3. Eating food that is not nourishing wreaks havoc in the energies of the organ systems. 

4. Too much or vigorous amounts of exercise depletes energy

5. Just like how a stream that moves too slow and becomes stagnant, too little exercise creates stagnation in the body and mind. 

3. Protect The Yang 

During Winter the Yang Qi retreats into the interior. One can think of yang qi as the warm, active energy that keeps life moving. It is essential during these cold months to protect and conserve this life giving energy. 

1. Wear appropriate clothing. This seems like a no-brainer.. However,  I see chronic pain and other symptoms caused by cold exposure all the time in the treatment room.  

2. Eat Warming, Seasonal & Nourishing foods. 

Seasonal Winter foods: winter roots, onion, carrots, turnips, celeriac, sweet potatoes, ginger & garlic. 

Warming Method of cooking: Stews, stir-fry, baking, roasting, grilling, broiling and barbecue. 

Spices: Basil, Bay leaves, caraway, cardamom, chives, cinnamon, cloves, coriander, cumin, fennel, garlic, ginger, oregano, pepper, star anise. 

Here is a recipe of one of my favorite winter meals out of the Thug Kitchen cooking book (this cookbook is awesome). 

Drinking warming teas is an excellent way to protect the yang. Try making a tea with boiling water, a few slices of ginger and a date. 


3. Don't exercise too vigorously.

4. Avoid sweating too much.

5. Time for stillness, quiet & meditation. 

4. Appropriate Exercise 


Above is chapter 76 of the Tao Te Ching. This passage wisely encourages it's readers to keep the energy in body and mind moving. The nature of the winter season is inward and still, however it is important that we do not  ignore movement. Light exercise that doesn't induce a big sweat is ideal for this time of year. Sweating causes the leakage of fluids and energy. A big sweat is more appropriate during the spring and summer seasons. 

5. Times of Stillness, Meditation, Reflection. 

In my opinion cultivating the mind is the essence of longevity. As stated above, the mind is constantly sending information though energy to manifest physically in the body. Therefore It is of utmost importance for the practice longevity and inner peace that we take responsibility of our thinking. All self cultivation methods I have studied have encouraged me to allow the experience of myself beyond my conditioning, judgements and value systems. With consistent practice over the years I have come to be aware of my desires and attachments that lead to disturbance of my sense of peace and satisfaction. The Taoists tell us that:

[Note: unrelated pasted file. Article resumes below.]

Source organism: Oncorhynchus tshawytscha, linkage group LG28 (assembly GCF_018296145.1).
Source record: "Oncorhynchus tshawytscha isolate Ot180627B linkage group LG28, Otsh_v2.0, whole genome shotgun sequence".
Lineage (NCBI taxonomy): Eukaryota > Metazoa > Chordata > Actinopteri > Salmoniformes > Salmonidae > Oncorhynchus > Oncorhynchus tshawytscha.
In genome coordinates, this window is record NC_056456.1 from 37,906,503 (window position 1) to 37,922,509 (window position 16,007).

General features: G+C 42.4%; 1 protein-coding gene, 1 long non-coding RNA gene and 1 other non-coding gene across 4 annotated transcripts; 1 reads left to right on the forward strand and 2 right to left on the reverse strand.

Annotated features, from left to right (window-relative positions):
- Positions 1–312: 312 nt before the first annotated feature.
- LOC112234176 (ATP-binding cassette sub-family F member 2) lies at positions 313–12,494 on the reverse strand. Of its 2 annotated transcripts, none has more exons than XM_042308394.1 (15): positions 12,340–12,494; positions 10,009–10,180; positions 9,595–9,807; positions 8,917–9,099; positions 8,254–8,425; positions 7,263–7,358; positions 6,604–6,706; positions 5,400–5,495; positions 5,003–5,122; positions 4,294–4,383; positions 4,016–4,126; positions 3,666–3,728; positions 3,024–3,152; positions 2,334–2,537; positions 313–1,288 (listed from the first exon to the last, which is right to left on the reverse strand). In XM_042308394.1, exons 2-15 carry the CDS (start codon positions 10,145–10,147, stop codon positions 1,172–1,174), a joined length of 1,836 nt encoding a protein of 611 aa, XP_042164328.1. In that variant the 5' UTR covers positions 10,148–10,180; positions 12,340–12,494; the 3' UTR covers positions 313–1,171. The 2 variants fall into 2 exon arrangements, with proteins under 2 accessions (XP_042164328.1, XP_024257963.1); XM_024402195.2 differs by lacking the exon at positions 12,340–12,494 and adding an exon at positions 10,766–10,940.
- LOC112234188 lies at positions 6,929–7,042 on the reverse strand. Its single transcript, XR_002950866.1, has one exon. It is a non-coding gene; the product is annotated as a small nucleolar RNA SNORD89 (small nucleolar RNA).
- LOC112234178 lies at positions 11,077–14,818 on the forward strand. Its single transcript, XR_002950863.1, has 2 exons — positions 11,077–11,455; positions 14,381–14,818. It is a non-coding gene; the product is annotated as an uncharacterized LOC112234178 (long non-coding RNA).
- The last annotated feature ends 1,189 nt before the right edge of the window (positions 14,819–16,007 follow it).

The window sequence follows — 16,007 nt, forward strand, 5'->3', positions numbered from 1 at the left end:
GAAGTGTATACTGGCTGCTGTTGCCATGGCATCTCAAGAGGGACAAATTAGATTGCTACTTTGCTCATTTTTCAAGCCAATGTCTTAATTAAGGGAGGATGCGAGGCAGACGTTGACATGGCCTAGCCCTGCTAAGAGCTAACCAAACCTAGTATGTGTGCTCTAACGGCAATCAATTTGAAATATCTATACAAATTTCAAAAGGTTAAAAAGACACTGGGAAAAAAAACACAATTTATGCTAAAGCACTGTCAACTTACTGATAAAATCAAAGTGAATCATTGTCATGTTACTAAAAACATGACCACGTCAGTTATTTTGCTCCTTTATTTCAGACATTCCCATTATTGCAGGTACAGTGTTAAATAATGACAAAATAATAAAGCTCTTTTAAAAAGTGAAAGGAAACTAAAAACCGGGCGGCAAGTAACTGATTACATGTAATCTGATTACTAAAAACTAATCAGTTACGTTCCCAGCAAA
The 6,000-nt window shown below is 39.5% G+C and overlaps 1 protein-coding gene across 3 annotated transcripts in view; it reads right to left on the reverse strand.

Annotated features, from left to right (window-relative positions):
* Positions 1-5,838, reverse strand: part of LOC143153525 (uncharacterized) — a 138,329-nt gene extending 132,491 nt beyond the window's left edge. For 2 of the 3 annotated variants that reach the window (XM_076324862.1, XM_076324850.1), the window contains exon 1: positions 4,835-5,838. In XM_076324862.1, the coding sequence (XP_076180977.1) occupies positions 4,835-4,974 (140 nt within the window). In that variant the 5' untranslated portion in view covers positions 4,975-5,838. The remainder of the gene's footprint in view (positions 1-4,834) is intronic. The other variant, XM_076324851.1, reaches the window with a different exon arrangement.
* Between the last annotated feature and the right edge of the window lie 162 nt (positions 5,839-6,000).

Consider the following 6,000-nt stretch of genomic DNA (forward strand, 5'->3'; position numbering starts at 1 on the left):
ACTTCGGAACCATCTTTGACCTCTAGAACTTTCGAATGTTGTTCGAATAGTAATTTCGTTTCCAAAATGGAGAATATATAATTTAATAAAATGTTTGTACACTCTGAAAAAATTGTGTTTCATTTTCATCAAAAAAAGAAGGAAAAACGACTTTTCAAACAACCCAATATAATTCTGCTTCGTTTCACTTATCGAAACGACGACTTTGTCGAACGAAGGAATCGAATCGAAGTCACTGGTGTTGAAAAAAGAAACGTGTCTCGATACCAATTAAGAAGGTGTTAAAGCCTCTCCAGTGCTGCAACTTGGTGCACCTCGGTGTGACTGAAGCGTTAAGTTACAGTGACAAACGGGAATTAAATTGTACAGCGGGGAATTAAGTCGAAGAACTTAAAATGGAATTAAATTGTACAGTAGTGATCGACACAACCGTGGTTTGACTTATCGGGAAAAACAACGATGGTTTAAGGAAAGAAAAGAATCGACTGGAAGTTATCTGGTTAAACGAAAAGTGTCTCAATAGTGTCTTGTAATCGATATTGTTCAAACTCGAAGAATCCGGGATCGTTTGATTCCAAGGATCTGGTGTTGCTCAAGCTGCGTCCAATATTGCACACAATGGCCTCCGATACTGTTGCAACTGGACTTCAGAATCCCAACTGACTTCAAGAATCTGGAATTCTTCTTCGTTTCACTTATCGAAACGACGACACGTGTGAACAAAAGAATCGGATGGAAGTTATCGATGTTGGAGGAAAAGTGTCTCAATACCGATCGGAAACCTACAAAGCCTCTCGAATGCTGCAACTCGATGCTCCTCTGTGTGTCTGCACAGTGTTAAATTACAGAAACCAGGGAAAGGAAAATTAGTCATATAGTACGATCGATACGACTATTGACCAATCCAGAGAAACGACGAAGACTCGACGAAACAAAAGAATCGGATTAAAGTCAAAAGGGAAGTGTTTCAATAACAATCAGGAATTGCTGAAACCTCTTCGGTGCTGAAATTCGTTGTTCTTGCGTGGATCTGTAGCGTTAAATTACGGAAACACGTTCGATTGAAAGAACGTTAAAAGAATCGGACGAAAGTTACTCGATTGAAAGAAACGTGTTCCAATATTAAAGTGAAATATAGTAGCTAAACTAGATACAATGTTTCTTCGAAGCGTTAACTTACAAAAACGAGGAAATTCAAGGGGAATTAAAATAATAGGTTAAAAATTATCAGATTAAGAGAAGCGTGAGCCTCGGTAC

" it [craving and desire] will not hesitate to expend energy and sacrifice the body to get what it wants. To be dominated by the wayward mind is the surest way to deplete energy and shorten the life span."

[Wong, 2015]

Allowing time for stillness, meditation and reflection is beneficial any time of the year.  Winter, being the season of inward motion, is the perfect time for this work. They are like two beautifully resonant melodies in counterpoint, they support each other perfectly. 

If you are looking for some inspiration regarding self-cultivation, check out these teachers /books

  • Adyashanti "The way of Liberation"
  • A Course in Miracles 
  • "Tao Te Ching" - Lao Tzu
  • " Open Mind Open Heart" - Thomas Keating 
  • "New Seeds of Contemplation" -Thomas Merton 
  • "The Inner Experience Notes on Contemplation" - Thomas Merton
  •  "The Zen Teachings of Huang Po" - John Blofeld 
  • "The Spiritual teachings of Ramana Maharshi" 


Practicing the arts of nourishing life is a longterm investment and commitment in ourself. It involves a mindful journey of observing nature outside and inside of our minds.  This Winter, I challenge you ask yourself these questions: 

  • Am I allowing myself to rest enough?
  • Am I consciously avoiding things that deplete my vital energy? 
  • Do I allow myself time to reflect or meditate? 
  • Am I keeping the energies in my body and mind in motion to avoid stagnation? 
  • Is my diet appropriate for the season? 


Unschuld, P. U., & Tessenow , H. (2011). Huang di nei jing su wen: An annotated translation of huang di's inner classic - basic questions. Berkeley: University of California Press.

Reid, Daniel. The Tao of Health, Sex, and Longevity. New York. Touchstone An Imprint of Simon & Schuster Inc. 1989

Wong, Eva. Being Taoist Wisdom for Living a Balanced Life. Boston, Massachusetts. Shambala Publications. 2015.

Wong, Eva. Cultivating Stillness A Taoist Manual for Transforming Body and Mind. Boston, Massachusetts. Shambala Publications. 1992. 

Yeoh, Aileen. Longevity The Tao of Eating and Healing. Singapore. Marshall Cavendish International Private Limited. 1989.